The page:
Forward drive propeller

Discussion in 'Props' started by Jfraz, Nov 12, 2016.

  1. Jfraz
    Joined: Nov 2016
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    Jfraz New Member

    My name is João and I am a member of Tecnico Solar Boat Team.

    We are on the quest to build a foilborne trimaran and we want to make it as efficient as possible. To achieve this we are considering a forward drive propeller because we think it would be more efficient. Is that true? If it is then we dont know what kind of design would work better.
    We are considering 2 options, notice the diference would be in the position of the propeller relative to the engine structure as follows:

    1-
    [​IMG]
    In this case we would have the advantage that we know the engine shaft can withstand the torque from the propeller, since it was built inicially for this purpose, and that it would be easier to build.

    2-
    [​IMG]
    We think this design might be more efficient once almost every front facing proppeller is disigned this way. On the other hand it would require more torque rigidity from the engine shaft once it would have to rotate a bigger mass.

    Which design should work better and why?

    I hope you can help us!
    Best regards!

    Ps: Sorry for my paint skills and that I had to use paint instead of proper pictures, I hope you can understand the meaning of the drawings.
     
  2. mydauphin
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    mydauphin Senior Member

    All things being equal the forward facing prop should be better. The shaft etc... should be pretty much the same. And in reality, I don't think you will see much difference between one and other. I have used electric trolling motors that are reversible and haven't noticed any difference. I think it is far important to match the prop to motor and boat configuration.
     
  3. gonzo
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    gonzo Senior Member

    A forward propeller can be more efficient. It will not be affected by the turbulence of the gearbox, leg, etc.
     
  4. mydauphin
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    mydauphin Senior Member

    Yes but will it make a quantifiable difference at 5mphs with a propeller 5 inches in diameter?
     
  5. gonzo
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    gonzo Senior Member

    That boat is going to have a much higher speed than 5MPH to be able to foil.
     
  6. mydauphin
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    mydauphin Senior Member

    I am not convinced. Perhaps there is hard evidence somewhere. I guess it also depends on hull and general design. In a rear facing prop, the water in front of it is disturb. In a front facing prop the water behind it is disturb. I believe I rather disturb the water in front than behind it. So this does not take into account rudders, which may not be needed if prop pod turns. Anyway, airplanes benefit from a front prop because it helps with the airflow over the wing. No such advantage in a boat. I would rather have a prop behind a boat than under it. The clearance with the hull in of itself causes turbulence. I guess the only way to really know is to build it both ways on a particular hull and try it.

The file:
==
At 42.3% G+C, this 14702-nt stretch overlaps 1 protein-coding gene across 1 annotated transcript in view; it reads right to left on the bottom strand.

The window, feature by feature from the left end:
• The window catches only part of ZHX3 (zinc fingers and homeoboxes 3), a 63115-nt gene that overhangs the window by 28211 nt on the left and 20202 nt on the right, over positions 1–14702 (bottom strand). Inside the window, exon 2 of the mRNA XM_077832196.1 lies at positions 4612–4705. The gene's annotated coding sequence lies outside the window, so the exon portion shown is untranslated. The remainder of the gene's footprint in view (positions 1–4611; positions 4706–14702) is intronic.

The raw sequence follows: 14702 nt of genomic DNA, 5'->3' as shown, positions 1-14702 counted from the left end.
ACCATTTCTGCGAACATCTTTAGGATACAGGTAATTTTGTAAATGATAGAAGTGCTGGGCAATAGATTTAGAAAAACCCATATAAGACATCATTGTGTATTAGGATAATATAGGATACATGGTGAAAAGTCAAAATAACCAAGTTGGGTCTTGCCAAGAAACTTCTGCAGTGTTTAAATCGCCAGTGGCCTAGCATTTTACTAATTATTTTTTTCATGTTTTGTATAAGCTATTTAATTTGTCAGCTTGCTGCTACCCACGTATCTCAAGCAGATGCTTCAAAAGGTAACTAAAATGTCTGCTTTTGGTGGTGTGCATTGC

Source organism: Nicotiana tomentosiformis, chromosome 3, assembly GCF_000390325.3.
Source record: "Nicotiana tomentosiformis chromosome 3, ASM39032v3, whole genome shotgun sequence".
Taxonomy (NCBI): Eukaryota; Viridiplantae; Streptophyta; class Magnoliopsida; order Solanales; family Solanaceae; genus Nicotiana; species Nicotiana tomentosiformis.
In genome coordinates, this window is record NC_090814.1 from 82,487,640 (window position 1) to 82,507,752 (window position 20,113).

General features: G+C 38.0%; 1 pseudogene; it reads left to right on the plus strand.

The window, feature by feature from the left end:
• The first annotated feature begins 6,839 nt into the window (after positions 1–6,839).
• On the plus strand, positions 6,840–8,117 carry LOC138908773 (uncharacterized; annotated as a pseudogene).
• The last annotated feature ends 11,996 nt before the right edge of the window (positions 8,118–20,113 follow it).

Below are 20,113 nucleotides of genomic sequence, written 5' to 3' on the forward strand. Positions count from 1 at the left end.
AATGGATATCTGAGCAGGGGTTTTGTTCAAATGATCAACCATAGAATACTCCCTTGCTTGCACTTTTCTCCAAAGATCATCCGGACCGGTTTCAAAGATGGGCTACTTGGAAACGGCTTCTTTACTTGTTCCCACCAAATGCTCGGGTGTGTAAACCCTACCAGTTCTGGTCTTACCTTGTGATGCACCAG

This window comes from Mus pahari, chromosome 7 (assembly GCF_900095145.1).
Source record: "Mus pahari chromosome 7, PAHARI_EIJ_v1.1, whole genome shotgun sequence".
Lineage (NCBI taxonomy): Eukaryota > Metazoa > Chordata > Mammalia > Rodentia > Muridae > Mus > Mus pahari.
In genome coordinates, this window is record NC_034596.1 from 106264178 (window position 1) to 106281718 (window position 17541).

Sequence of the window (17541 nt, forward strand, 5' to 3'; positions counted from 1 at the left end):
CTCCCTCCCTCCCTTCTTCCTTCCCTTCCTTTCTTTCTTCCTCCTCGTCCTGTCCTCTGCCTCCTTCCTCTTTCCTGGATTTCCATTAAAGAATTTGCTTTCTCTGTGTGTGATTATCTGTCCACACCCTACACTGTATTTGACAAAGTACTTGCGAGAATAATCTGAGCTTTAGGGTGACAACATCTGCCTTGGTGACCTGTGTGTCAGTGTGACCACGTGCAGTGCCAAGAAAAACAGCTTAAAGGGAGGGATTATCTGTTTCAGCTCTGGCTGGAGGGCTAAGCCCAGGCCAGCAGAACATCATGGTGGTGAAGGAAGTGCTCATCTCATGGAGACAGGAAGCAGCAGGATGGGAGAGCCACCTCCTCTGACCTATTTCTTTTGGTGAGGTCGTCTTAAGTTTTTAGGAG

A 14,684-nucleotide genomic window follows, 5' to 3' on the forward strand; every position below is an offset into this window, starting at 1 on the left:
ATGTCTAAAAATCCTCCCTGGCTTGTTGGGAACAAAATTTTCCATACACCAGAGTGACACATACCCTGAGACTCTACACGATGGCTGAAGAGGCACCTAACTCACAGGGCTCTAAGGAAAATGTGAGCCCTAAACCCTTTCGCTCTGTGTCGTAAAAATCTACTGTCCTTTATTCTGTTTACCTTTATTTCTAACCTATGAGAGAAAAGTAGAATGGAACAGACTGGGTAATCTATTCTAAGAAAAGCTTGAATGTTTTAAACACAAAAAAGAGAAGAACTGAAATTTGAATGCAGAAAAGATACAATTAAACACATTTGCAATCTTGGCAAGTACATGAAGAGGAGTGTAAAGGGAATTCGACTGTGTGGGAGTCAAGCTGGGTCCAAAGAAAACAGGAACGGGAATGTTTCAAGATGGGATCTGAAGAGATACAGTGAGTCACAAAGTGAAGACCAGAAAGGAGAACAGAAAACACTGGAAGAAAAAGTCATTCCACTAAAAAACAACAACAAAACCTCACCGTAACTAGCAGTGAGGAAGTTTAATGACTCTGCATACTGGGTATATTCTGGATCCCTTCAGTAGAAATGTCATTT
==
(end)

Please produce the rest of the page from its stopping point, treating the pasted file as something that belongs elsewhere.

7. Jfraz
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    Jfraz New Member

    Because the boat will have foils the prop will have a significant distance from the hull, so I guess the hull turbulence would not affect the prop in a different manner. But I agree that it probably is more efficient because the turbullence the engine structure would be behind not in front of the propeller. I think in the case of airplanes the props are in front more for stabillity than efficiency. In fact in the case of super efficient planes propellers are normally on the back of the wings because you can keep a laminar flow in the wing (no turbullence for the propeller anyway) and in the other way you will not have such flow on the wing. Not so much in water because it is way harder to keep the flow in laminar regime.

    In case we decide for a front facing prop, would it be equal for eficiency both in situation 1 and 2?

    Thanks for your answers.
     
  8. rwatson
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    rwatson Senior Member

    Volvo likes forward pointing props so it must be OK.
     

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  9. Mr Efficiency
    Joined: Oct 2010
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    Mr Efficiency Senior Member

    The skeg appears to be deeper than a conventional drive, I suppose that provides more grounding protection.
     
  10. DCockey
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    DCockey Senior Member

    An appropriately designed and sized forward facing propeller will be more efficient because of cleaner flow into the prop. Efficiency defined as thrust produced by the propeller * forward speed of vessel (or alternatively average water inflow velocity) / mechanical power into propeller.

    A forward facing propeller may result in increased drag of the appendage supporting the propeller and possibly hull due to interaction with the propeller wake.
     
  11. mydauphin
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    mydauphin Senior Member

    Thus it may be a wash... pardon the pun.
     
  12. sub_prop
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    sub_prop Junior Member

    wrong post
     
    Last edited: May 22, 2017

  13. sub_prop
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    sub_prop Junior Member

    There are three peculiarities with a front propeller:
    None or less wake
    Recovering rotational energy from the strut.
    Less waved cavitation effect, essentially less EAR
     
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